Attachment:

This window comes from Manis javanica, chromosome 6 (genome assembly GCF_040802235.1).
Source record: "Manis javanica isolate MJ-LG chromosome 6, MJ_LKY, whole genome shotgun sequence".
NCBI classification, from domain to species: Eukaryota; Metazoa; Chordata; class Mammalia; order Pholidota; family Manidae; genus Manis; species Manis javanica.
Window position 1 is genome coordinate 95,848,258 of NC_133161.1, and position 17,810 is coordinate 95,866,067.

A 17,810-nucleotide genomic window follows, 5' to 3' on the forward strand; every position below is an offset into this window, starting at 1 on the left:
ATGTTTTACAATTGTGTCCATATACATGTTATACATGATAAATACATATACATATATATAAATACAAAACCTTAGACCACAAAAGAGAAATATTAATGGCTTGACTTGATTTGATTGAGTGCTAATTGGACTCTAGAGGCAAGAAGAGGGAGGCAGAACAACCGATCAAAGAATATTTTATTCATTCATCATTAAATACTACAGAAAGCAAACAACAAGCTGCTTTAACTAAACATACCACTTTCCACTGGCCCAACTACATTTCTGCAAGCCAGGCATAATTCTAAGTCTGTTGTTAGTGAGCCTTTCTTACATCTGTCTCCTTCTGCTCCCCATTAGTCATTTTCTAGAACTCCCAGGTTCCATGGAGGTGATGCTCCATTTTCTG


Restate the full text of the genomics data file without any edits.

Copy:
This window comes from Manis javanica, chromosome 6 (genome assembly GCF_040802235.1).
Source record: "Manis javanica isolate MJ-LG chromosome 6, MJ_LKY, whole genome shotgun sequence".
NCBI classification, from domain to species: Eukaryota; Metazoa; Chordata; class Mammalia; order Pholidota; family Manidae; genus Manis; species Manis javanica.
Window position 1 is genome coordinate 95,848,258 of NC_133161.1, and position 17,810 is coordinate 95,866,067.

A 17,810-nucleotide genomic window follows, 5' to 3' on the forward strand; every position below is an offset into this window, starting at 1 on the left:
ATGTTTTACAATTGTGTCCATATACATGTTATACATGATAAATACATATACATATATATAAATACAAAACCTTAGACCACAAAAGAGAAATATTAATGGCTTGACTTGATTTGATTGAGTGCTAATTGGACTCTAGAGGCAAGAAGAGGGAGGCAGAACAACCGATCAAAGAATATTTTATTCATTCATCATTAAATACTACAGAAAGCAAACAACAAGCTGCTTTAACTAAACATACCACTTTCCACTGGCCCAACTACATTTCTGCAAGCCAGGCATAATTCTAAGTCTGTTGTTAGTGAGCCTTTCTTACATCTGTCTCCTTCTGCTCCCCATTAGTCATTTTCTAGAACTCCCAGGTTCCATGGAGGTGATGCTCCATTTTCTG